The scanner does not need to be operated by an expert and can be rotated to take pictures from various angles.
"This technology provides a fundamental capability in the detection and early detection of breast cancer, which is key to a positive outcome," says Anantha Chandrakasan, dean of the MIT School of Engineering, Vannevar Bush Professor of Electrical Engineering and Computer Science and one of the study's authors. “This work will use advances in materials, low-power circuits, artificial intelligence algorithms and biomedical systems to significantly advance ultrasound research and medical device designs,” he explains.
The MIT Center for Clinical and Translational Research helped researchers test their device on a single human subject, a 71-year-old woman with a history of breast cysts. The cysts, which are the size of an early-stage tumor and 0,3 centimeters in diameter, were found by the researchers using the new instrument. They also showed that tissue could be scanned to a depth of 8 centimeters and the resolution of the device was comparable to conventional ultrasonography.
Early detection and diagnosis largely depends on access to high-quality and affordable healthcare. As a nurse, I saw firsthand the harmful effects of a delayed diagnosis. According to Catherine Ricciardi, director of nurses at the MIT Center for Clinical and Translational Research and one of the study's authors, this technology promises to remove many of the barriers to early detection of breast cancer by providing a more reliable, convenient and less frightening diagnosis.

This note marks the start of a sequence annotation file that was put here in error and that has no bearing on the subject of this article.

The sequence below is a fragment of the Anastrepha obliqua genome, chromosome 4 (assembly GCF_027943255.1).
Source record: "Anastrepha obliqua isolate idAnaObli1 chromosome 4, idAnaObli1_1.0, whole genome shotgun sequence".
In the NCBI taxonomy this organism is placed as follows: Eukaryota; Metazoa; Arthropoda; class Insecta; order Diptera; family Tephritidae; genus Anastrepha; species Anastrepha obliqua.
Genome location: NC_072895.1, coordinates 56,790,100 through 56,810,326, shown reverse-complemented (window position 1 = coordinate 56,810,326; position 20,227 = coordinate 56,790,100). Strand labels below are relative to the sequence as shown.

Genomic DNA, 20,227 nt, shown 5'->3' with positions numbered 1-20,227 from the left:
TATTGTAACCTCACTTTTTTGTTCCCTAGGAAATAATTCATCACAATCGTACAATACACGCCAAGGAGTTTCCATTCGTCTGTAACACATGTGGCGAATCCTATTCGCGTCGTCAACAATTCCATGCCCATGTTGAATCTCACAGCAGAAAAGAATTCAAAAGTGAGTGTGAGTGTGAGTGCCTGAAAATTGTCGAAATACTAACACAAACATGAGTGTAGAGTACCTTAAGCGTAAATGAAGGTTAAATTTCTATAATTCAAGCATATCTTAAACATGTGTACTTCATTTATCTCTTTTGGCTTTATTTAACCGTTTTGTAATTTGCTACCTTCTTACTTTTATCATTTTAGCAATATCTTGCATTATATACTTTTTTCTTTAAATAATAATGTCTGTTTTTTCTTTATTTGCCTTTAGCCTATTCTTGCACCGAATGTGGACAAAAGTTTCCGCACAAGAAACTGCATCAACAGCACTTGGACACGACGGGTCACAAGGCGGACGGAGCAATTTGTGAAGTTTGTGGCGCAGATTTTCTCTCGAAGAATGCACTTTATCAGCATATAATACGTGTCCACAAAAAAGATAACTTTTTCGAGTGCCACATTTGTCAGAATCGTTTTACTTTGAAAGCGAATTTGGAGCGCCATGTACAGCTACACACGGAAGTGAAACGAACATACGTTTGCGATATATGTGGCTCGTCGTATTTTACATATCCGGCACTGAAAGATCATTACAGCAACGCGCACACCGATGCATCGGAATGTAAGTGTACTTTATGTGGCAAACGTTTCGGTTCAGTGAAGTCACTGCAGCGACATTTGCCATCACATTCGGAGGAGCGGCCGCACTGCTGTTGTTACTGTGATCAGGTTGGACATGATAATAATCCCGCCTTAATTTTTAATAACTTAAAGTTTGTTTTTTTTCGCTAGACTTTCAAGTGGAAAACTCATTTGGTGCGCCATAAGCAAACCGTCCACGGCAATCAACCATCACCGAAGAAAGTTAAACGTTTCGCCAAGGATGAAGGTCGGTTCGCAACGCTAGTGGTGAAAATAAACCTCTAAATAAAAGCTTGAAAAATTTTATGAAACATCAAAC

Researchers currently have to connect their scanners to the ultrasound machine used in imaging centers to view ultrasound images. However, they are currently working on a miniature display device whose dimensions are similar to a smartphone.
The wearable ultrasound patch can be worn repeatedly, and the researchers hope that people at high risk for breast cancer who could benefit from routine screening will use it at home. It can also help diagnose cancer for those who don't have frequent access to screening.
According to Tolga Ozmen, a breast cancer surgeon and study author at Massachusetts General Hospital, breast cancer is the most common malignancy in women and can be cured if detected early. “Women's commute to an imaging center is one of the biggest barriers to imaging and early detection. The compatible ultrasound tape, which eliminates the need for women to go to an imaging facility, is a very promising medical innovation.
The aim of the study is to create a methodology that will allow artificial intelligence to analyze how photographs evolve over time after data on a subject is collected. This approach can provide more accurate diagnoses than relying on a radiologist's evaluation of images taken years apart. They also plan to explore changing ultrasound technology to scan different body parts.
📩 31/07/2023 12:45